Thank you again for starting this much-needed discussion. I wish you the best with your writing workshops and your novel and look forward to more great posts!
September 29th, 2011 at 21:05
How lovely to get such a detailed comment from you and for sharing your experiences as an artist. I’m afraid I have no knowledge of songwriting – not being at all musical – but I imagine it is not so far removed from all the other ‘regular’ writing you do. At least, I imagine you have to follow the same basic steps.
I’ve also worked as a freelance copy-writer,, editor, proofreader and journalist. I worked in this sector because I wanted to get paid for writing. And I also found I did more creative writing when I wasn’t do these day jobs. There’s a lot to be said for a manual/mindless job – it allows you to write in y our head : )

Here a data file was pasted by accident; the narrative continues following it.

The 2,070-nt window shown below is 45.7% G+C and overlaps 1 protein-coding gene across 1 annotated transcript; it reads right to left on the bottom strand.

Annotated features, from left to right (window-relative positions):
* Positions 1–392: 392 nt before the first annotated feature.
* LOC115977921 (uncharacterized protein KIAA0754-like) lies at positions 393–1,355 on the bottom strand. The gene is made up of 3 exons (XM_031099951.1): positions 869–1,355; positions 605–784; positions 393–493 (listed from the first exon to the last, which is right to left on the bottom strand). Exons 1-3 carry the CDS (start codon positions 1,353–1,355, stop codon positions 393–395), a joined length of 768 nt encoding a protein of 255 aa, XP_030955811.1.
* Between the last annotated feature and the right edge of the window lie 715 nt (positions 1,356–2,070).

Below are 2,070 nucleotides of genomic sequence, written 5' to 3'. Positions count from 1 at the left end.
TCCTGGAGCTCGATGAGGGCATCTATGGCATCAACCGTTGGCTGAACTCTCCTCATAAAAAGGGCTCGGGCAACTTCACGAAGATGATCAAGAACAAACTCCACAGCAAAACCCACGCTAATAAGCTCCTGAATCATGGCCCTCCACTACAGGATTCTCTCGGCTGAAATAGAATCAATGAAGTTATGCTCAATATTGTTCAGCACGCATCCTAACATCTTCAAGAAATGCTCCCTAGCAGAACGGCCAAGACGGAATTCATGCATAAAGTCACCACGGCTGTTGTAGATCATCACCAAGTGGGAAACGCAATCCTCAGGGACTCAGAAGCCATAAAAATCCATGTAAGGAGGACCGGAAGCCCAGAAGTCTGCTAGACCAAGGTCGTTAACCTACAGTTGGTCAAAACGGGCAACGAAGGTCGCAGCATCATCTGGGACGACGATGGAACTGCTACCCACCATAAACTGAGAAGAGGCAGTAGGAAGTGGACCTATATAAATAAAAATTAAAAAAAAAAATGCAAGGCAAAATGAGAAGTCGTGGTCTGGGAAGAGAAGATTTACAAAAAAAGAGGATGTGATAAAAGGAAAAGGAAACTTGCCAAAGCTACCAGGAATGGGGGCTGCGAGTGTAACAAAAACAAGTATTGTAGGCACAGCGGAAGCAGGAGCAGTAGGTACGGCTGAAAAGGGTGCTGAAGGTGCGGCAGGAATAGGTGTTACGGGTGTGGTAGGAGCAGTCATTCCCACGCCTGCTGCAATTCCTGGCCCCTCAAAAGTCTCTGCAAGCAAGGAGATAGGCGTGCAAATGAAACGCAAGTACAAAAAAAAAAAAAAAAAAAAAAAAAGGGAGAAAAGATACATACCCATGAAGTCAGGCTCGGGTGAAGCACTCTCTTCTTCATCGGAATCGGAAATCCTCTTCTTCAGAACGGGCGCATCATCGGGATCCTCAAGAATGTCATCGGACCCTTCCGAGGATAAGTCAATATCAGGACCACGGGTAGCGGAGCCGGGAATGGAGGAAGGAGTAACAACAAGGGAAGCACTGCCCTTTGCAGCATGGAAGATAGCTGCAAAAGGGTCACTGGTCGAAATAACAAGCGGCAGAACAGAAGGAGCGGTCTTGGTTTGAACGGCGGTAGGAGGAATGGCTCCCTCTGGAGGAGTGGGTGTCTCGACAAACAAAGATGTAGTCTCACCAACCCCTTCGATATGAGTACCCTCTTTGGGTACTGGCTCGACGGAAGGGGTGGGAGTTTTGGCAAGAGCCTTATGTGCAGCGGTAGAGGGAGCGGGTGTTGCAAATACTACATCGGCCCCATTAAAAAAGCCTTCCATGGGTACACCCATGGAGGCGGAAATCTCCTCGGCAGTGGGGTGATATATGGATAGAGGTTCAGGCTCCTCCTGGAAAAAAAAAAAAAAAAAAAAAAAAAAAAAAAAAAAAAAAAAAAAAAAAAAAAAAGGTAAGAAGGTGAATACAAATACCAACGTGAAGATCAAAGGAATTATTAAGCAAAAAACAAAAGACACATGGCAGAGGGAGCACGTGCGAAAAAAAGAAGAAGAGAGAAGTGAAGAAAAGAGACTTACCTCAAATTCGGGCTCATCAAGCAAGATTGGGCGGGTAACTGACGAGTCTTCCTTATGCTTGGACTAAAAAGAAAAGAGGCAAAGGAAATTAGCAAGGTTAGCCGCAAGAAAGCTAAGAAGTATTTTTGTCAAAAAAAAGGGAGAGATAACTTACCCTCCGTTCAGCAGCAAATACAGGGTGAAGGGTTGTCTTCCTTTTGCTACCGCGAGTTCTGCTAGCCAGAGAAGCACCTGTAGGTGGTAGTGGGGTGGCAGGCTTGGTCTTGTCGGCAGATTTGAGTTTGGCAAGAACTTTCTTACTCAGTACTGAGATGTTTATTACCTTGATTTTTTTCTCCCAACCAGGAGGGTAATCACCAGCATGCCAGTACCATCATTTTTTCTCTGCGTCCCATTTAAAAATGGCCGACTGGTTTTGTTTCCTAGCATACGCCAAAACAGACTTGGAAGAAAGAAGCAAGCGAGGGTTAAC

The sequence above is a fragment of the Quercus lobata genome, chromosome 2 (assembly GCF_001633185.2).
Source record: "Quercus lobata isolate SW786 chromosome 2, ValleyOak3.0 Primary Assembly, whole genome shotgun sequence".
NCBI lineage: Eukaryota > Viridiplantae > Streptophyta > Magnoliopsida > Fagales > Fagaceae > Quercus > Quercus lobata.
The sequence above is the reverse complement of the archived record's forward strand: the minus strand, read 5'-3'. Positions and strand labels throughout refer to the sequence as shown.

Walking in the rain is a marvellous exercise. I should get a chance to do a lot of that in Ireland at the weekend : )
October 2nd, 2011 at 01:58
Yes, indeed, Sue! Having worked in journalism, corporate communications, marketing, etc. for over a decade, there were times when a day job writing meant I was too spent to be creative at night, so I totally understand what you’re saying.
And yes, I’m sure Ireland affords you lots of opportunities for beautiful walks in the rain:) Enjoy!
October 2nd, 2011 at 13:26
Hi Carla! Yup, Ireland’s got plenty of walks for rain lovers : )
It is true, isn’t it, that many writers enter journalism etc.. in order to get paid for writing but then find they’re ‘write-ed out’ by the end of the day – so they’re’s a place for the McDonald’s type job in writers life. thanks for commenting!
November 7th, 2011 at 11:14
I’m an engineer, however being creative helps with my job – as it allows me to come up with unique solutions to problems. Utilising all of your brain is a must!
February 9th, 2017 at 15:11
So many truths in your posts. The bills must be paid, well i suppose i can say ive built a varied skill base !